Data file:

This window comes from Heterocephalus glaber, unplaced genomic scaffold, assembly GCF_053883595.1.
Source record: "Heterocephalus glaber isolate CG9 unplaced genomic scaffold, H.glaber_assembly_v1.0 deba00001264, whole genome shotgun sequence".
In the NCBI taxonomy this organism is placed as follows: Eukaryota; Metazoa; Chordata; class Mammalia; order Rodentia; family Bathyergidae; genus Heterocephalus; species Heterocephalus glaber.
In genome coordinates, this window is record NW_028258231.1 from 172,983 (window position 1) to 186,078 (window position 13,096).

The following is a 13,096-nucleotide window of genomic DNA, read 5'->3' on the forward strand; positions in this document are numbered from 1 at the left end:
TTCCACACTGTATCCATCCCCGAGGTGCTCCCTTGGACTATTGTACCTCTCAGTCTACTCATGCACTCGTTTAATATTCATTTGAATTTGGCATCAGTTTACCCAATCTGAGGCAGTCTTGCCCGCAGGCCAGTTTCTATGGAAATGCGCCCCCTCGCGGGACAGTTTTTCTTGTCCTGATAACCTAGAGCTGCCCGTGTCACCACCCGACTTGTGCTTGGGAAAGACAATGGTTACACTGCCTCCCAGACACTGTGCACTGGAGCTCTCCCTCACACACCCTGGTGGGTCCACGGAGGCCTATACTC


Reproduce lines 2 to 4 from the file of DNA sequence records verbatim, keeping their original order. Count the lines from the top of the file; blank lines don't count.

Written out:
Source record: "Heterocephalus glaber isolate CG9 unplaced genomic scaffold, H.glaber_assembly_v1.0 deba00001264, whole genome shotgun sequence".
In the NCBI taxonomy this organism is placed as follows: Eukaryota; Metazoa; Chordata; class Mammalia; order Rodentia; family Bathyergidae; genus Heterocephalus; species Heterocephalus glaber.
In genome coordinates, this window is record NW_028258231.1 from 172,983 (window position 1) to 186,078 (window position 13,096).